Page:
|Publication number||US20040120472 A1|
|Application number||US 10/474,902|
|Publication date||Jun 24, 2004|
|Filing date||Apr 3, 2002|
|Priority date||Apr 19, 2001|
|Also published as||CA2440505A1, DE60233561D1, EP1380153A1, EP1380153B1, WO2002087201A1|
|Publication number||10474902, 474902, PCT/2002/1550, PCT/GB/2/001550, PCT/GB/2/01550, PCT/GB/2002/001550, PCT/GB/2002/01550, PCT/GB2/001550, PCT/GB2/01550, PCT/GB2001550, PCT/GB2002/001550, PCT/GB2002/01550, PCT/GB2002001550, PCT/GB200201550, PCT/GB201550, US 2004/0120472 A1, US 2004/120472 A1, US 20040120472 A1, US 20040120472A1, US 2004120472 A1, US 2004120472A1, US-A1-20040120472, US-A1-2004120472, US2004/0120472A1, US2004/120472A1, US20040120472 A1, US20040120472A1, US2004120472 A1, US2004120472A1|
|Inventors||Paul Popay, Micheal Harrison, Neil Watton|
|Original Assignee||Popay Paul I, Harrison Micheal A, Watton Neil L|
|Export Citation||BiBTeX, EndNote, RefMan|
|Patent Citations (17), Referenced by (57), Classifications (10), Legal Events (1)|
|External Links: USPTO, USPTO Assignment, Espacenet|
 This invention relates to a voice response apparatus and method, particularly although not exclusively for accessing and updating remotely held data using a telephone.
 In known voice response systems a user's input speech is compared to audio representations of speech units (which may be words or sub words) to determine what the user has said. Usually a representation of sequences of speech units which are expected to be spoken are stored in a grammar also sometimes known as a language model. Often voice response systems will adapt the speech units for each individual user so that the speech units provide a better model for each user's speech as the system is used. Thus the more a user uses the system the better the system is able to recognise that individual's speech.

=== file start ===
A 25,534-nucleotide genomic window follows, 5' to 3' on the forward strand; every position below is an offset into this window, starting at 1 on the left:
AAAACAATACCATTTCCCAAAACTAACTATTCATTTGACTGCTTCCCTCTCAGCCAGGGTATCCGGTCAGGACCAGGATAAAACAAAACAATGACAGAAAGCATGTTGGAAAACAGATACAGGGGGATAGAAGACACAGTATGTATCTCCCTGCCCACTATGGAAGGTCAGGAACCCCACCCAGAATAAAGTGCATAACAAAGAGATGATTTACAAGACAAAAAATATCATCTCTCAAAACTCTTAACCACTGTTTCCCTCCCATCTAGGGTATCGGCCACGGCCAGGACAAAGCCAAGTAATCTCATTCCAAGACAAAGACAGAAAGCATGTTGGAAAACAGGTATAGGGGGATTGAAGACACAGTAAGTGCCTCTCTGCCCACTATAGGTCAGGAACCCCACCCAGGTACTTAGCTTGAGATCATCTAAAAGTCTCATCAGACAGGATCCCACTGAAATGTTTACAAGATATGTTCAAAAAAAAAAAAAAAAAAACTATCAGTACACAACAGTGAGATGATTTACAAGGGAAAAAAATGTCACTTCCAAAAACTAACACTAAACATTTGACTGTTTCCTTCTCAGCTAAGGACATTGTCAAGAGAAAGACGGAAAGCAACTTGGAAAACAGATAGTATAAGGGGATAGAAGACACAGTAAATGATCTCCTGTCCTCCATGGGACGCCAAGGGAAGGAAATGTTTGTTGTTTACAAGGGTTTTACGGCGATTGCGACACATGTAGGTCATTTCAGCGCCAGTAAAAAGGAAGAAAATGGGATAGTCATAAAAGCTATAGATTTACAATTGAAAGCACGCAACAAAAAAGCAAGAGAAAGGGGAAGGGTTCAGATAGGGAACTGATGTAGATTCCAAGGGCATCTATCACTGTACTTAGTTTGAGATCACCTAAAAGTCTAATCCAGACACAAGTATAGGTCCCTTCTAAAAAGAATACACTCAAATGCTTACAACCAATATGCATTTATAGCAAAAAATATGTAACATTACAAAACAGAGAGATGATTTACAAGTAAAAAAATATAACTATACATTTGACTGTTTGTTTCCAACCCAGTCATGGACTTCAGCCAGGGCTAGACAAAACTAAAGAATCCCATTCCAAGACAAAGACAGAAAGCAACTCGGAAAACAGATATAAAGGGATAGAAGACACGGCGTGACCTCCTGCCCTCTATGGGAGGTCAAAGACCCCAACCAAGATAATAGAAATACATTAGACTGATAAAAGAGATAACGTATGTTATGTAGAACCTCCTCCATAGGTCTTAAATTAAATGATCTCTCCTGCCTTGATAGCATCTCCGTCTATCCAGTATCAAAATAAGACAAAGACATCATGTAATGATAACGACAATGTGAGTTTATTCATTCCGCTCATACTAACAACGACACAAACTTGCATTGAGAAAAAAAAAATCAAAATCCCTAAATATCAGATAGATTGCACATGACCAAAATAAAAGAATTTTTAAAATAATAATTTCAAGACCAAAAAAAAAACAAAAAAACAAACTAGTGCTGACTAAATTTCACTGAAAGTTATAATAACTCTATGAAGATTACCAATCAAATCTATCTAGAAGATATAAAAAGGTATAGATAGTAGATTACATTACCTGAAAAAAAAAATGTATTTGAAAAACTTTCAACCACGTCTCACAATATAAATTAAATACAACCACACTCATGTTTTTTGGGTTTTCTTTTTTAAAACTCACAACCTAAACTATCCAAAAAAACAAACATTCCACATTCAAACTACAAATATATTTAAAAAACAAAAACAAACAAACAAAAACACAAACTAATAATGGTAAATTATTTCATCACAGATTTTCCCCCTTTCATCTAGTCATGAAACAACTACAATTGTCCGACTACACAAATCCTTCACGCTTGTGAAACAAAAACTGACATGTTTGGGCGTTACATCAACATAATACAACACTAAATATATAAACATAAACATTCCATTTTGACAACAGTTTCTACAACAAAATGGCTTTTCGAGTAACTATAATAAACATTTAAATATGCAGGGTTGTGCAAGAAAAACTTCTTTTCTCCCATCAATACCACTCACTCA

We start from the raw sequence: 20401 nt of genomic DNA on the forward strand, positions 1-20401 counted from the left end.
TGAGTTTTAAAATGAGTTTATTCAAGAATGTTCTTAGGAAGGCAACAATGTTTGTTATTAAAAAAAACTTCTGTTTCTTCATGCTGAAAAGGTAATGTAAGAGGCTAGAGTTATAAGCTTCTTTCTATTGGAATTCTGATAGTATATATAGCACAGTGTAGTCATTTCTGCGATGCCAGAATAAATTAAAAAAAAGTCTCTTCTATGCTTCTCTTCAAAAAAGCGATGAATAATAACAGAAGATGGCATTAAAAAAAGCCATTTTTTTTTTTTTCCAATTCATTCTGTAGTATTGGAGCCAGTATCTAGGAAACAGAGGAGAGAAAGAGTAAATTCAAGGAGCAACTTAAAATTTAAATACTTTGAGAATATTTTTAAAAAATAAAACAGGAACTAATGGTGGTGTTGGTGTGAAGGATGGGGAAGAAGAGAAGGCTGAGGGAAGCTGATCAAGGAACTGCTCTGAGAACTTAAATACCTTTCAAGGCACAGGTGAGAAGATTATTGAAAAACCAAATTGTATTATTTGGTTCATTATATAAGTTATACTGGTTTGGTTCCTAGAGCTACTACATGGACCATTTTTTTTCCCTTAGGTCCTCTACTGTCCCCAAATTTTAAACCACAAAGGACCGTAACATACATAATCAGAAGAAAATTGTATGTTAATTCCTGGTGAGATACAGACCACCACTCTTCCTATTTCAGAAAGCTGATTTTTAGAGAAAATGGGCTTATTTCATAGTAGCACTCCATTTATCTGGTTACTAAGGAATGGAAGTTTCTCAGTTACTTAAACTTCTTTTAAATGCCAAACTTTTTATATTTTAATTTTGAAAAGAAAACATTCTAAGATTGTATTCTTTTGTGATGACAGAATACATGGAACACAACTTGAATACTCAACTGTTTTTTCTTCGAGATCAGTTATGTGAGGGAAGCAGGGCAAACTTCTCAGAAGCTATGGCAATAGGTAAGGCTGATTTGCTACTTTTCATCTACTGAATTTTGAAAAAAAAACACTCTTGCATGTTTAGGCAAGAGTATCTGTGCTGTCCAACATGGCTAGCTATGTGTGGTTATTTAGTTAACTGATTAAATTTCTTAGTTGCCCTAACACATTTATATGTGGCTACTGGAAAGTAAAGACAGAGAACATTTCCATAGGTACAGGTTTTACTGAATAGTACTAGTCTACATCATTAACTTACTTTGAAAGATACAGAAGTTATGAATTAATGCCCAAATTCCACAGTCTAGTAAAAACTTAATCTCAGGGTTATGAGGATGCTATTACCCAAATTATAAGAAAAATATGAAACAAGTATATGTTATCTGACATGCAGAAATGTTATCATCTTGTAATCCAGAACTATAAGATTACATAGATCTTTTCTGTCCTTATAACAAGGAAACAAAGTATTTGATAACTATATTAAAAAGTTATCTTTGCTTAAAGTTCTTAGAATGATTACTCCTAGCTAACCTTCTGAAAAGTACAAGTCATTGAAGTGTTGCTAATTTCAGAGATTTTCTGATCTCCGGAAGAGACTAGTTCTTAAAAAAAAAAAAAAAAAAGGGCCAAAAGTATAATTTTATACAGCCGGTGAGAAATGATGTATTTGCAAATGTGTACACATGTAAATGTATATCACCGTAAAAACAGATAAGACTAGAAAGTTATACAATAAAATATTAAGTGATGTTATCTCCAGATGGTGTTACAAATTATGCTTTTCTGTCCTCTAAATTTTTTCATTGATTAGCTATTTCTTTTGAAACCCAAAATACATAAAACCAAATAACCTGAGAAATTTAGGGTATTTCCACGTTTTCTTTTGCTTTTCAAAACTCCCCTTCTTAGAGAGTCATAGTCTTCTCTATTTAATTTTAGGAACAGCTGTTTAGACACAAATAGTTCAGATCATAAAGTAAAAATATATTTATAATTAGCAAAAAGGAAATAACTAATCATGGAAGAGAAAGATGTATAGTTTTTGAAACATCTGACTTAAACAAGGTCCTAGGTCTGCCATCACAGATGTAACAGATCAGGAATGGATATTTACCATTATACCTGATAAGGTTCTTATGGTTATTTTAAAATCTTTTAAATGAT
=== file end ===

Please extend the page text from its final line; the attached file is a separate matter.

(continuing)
However, a problem with such a system is that the grammar model does not adapt. For example, in a diary access system one user may always say ‘view my calendar’ whereas another may always say ‘go to my appointments’.
 According to a first aspect of the present invention there is provided a voice response apparatus comprising
 a store for storing user grammar data corresponding to a user;
 a speech recogniser for recognising an utterance in dependence upon stored user grammar data and for generating a word or sequence of words to which the utterance is determined to be most similar; and
 a grammar updater for updating user grammar data corresponding to a user in dependence upon words generated by the speech recogniser for utterances received from said user.
 A problem with such a system is that if a user starts to use words which have been effectively removed from a grammar because the user did not use those words previously the apparatus will not work effectively. Therefore preferably the apparatus further comprises
 a store for storing user speech data corresponding to a particular user;
 a store for storing generic grammar data;
 a speech recogniser for recognising an utterance in dependence upon stored generic grammar data and for generating a word or sequence of words to which the utterance is determined to be most similar; and